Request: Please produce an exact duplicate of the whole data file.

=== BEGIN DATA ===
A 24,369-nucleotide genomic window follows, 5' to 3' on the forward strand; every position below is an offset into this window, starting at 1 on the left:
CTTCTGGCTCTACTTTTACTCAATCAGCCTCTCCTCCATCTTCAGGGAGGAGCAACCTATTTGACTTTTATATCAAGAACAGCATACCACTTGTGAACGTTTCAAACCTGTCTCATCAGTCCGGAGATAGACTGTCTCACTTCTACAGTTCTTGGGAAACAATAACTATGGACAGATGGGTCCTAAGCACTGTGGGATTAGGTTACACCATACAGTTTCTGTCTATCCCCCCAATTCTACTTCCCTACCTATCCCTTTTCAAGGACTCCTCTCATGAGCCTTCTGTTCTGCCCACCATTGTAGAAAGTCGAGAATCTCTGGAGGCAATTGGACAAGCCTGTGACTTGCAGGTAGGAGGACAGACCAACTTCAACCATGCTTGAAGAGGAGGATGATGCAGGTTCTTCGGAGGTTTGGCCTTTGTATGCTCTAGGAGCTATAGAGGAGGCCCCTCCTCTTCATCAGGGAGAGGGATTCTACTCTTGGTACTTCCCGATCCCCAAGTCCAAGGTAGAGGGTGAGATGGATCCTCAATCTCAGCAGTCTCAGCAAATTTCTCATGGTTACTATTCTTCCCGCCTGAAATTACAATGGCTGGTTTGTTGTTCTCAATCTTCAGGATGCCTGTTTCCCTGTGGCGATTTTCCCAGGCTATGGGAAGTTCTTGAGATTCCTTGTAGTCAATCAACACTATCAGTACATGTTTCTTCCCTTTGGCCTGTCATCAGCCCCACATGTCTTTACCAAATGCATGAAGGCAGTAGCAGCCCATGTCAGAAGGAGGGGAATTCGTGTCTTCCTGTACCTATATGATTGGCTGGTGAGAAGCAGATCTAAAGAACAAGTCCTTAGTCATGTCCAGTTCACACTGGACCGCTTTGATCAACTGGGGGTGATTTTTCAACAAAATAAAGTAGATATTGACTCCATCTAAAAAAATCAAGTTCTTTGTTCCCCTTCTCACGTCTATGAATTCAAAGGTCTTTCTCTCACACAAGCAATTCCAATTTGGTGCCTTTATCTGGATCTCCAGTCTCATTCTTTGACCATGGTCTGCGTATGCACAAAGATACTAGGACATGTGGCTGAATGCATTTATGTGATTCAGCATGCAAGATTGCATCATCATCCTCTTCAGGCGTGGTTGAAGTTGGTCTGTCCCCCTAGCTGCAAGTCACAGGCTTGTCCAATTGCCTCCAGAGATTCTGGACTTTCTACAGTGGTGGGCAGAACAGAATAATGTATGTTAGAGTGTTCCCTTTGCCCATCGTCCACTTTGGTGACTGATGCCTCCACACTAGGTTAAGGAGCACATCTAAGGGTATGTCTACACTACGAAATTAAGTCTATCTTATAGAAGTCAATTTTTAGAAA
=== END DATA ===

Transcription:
A 24,369-nucleotide genomic window follows, 5' to 3' on the forward strand; every position below is an offset into this window, starting at 1 on the left:
CTTCTGGCTCTACTTTTACTCAATCAGCCTCTCCTCCATCTTCAGGGAGGAGCAACCTATTTGACTTTTATATCAAGAACAGCATACCACTTGTGAACGTTTCAAACCTGTCTCATCAGTCCGGAGATAGACTGTCTCACTTCTACAGTTCTTGGGAAACAATAACTATGGACAGATGGGTCCTAAGCACTGTGGGATTAGGTTACACCATACAGTTTCTGTCTATCCCCCCAATTCTACTTCCCTACCTATCCCTTTTCAAGGACTCCTCTCATGAGCCTTCTGTTCTGCCCACCATTGTAGAAAGTCGAGAATCTCTGGAGGCAATTGGACAAGCCTGTGACTTGCAGGTAGGAGGACAGACCAACTTCAACCATGCTTGAAGAGGAGGATGATGCAGGTTCTTCGGAGGTTTGGCCTTTGTATGCTCTAGGAGCTATAGAGGAGGCCCCTCCTCTTCATCAGGGAGAGGGATTCTACTCTTGGTACTTCCCGATCCCCAAGTCCAAGGTAGAGGGTGAGATGGATCCTCAATCTCAGCAGTCTCAGCAAATTTCTCATGGTTACTATTCTTCCCGCCTGAAATTACAATGGCTGGTTTGTTGTTCTCAATCTTCAGGATGCCTGTTTCCCTGTGGCGATTTTCCCAGGCTATGGGAAGTTCTTGAGATTCCTTGTAGTCAATCAACACTATCAGTACATGTTTCTTCCCTTTGGCCTGTCATCAGCCCCACATGTCTTTACCAAATGCATGAAGGCAGTAGCAGCCCATGTCAGAAGGAGGGGAATTCGTGTCTTCCTGTACCTATATGATTGGCTGGTGAGAAGCAGATCTAAAGAACAAGTCCTTAGTCATGTCCAGTTCACACTGGACCGCTTTGATCAACTGGGGGTGATTTTTCAACAAAATAAAGTAGATATTGACTCCATCTAAAAAAATCAAGTTCTTTGTTCCCCTTCTCACGTCTATGAATTCAAAGGTCTTTCTCTCACACAAGCAATTCCAATTTGGTGCCTTTATCTGGATCTCCAGTCTCATTCTTTGACCATGGTCTGCGTATGCACAAAGATACTAGGACATGTGGCTGAATGCATTTATGTGATTCAGCATGCAAGATTGCATCATCATCCTCTTCAGGCGTGGTTGAAGTTGGTCTGTCCCCCTAGCTGCAAGTCACAGGCTTGTCCAATTGCCTCCAGAGATTCTGGACTTTCTACAGTGGTGGGCAGAACAGAATAATGTATGTTAGAGTGTTCCCTTTGCCCATCGTCCACTTTGGTGACTGATGCCTCCACACTAGGTTAAGGAGCACATCTAAGGGTATGTCTACACTACGAAATTAAGTCTATCTTATAGAAGTCAATTTTTAGAAA